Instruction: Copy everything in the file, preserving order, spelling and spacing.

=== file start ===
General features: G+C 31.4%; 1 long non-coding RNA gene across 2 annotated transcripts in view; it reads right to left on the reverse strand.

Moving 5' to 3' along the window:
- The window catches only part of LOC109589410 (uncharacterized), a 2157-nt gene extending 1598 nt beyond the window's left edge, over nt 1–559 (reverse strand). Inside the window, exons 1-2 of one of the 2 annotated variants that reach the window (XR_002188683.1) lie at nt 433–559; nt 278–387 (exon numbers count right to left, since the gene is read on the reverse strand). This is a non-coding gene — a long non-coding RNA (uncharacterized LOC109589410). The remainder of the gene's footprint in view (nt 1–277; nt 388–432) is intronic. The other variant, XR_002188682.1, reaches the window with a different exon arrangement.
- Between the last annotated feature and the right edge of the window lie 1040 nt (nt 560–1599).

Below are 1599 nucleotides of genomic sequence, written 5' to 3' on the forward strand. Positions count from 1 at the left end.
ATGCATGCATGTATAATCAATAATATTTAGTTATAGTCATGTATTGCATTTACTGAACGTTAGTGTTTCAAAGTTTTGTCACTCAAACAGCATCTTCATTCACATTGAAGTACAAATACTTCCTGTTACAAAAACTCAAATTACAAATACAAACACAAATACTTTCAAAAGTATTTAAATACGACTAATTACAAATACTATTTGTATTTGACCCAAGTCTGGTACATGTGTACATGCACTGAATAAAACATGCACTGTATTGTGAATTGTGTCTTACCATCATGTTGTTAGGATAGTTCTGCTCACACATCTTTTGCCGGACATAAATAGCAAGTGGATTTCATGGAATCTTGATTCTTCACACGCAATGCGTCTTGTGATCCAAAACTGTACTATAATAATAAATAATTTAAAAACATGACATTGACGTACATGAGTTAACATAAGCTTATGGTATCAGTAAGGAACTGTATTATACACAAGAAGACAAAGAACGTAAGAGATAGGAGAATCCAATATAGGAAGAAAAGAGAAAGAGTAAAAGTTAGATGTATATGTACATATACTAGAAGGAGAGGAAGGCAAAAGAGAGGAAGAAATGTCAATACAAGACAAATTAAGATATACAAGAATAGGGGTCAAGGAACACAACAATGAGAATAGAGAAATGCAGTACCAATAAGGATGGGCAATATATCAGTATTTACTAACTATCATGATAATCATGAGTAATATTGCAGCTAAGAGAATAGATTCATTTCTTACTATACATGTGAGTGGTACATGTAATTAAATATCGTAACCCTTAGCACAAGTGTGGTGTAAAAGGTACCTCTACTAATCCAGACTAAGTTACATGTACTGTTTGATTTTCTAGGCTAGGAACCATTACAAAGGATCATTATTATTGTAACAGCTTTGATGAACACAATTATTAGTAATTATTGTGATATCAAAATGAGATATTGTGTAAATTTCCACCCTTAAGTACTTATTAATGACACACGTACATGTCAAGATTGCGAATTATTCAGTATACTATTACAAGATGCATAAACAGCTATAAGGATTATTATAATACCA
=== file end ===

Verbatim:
General features: G+C 31.4%; 1 long non-coding RNA gene across 2 annotated transcripts in view; it reads right to left on the reverse strand.

Moving 5' to 3' along the window:
- The window catches only part of LOC109589410 (uncharacterized), a 2157-nt gene extending 1598 nt beyond the window's left edge, over nt 1–559 (reverse strand). Inside the window, exons 1-2 of one of the 2 annotated variants that reach the window (XR_002188683.1) lie at nt 433–559; nt 278–387 (exon numbers count right to left, since the gene is read on the reverse strand). This is a non-coding gene — a long non-coding RNA (uncharacterized LOC109589410). The remainder of the gene's footprint in view (nt 1–277; nt 388–432) is intronic. The other variant, XR_002188682.1, reaches the window with a different exon arrangement.
- Between the last annotated feature and the right edge of the window lie 1040 nt (nt 560–1599).

Below are 1599 nucleotides of genomic sequence, written 5' to 3' on the forward strand. Positions count from 1 at the left end.
ATGCATGCATGTATAATCAATAATATTTAGTTATAGTCATGTATTGCATTTACTGAACGTTAGTGTTTCAAAGTTTTGTCACTCAAACAGCATCTTCATTCACATTGAAGTACAAATACTTCCTGTTACAAAAACTCAAATTACAAATACAAACACAAATACTTTCAAAAGTATTTAAATACGACTAATTACAAATACTATTTGTATTTGACCCAAGTCTGGTACATGTGTACATGCACTGAATAAAACATGCACTGTATTGTGAATTGTGTCTTACCATCATGTTGTTAGGATAGTTCTGCTCACACATCTTTTGCCGGACATAAATAGCAAGTGGATTTCATGGAATCTTGATTCTTCACACGCAATGCGTCTTGTGATCCAAAACTGTACTATAATAATAAATAATTTAAAAACATGACATTGACGTACATGAGTTAACATAAGCTTATGGTATCAGTAAGGAACTGTATTATACACAAGAAGACAAAGAACGTAAGAGATAGGAGAATCCAATATAGGAAGAAAAGAGAAAGAGTAAAAGTTAGATGTATATGTACATATACTAGAAGGAGAGGAAGGCAAAAGAGAGGAAGAAATGTCAATACAAGACAAATTAAGATATACAAGAATAGGGGTCAAGGAACACAACAATGAGAATAGAGAAATGCAGTACCAATAAGGATGGGCAATATATCAGTATTTACTAACTATCATGATAATCATGAGTAATATTGCAGCTAAGAGAATAGATTCATTTCTTACTATACATGTGAGTGGTACATGTAATTAAATATCGTAACCCTTAGCACAAGTGTGGTGTAAAAGGTACCTCTACTAATCCAGACTAAGTTACATGTACTGTTTGATTTTCTAGGCTAGGAACCATTACAAAGGATCATTATTATTGTAACAGCTTTGATGAACACAATTATTAGTAATTATTGTGATATCAAAATGAGATATTGTGTAAATTTCCACCCTTAAGTACTTATTAATGACACACGTACATGTCAAGATTGCGAATTATTCAGTATACTATTACAAGATGCATAAACAGCTATAAGGATTATTATAATACCA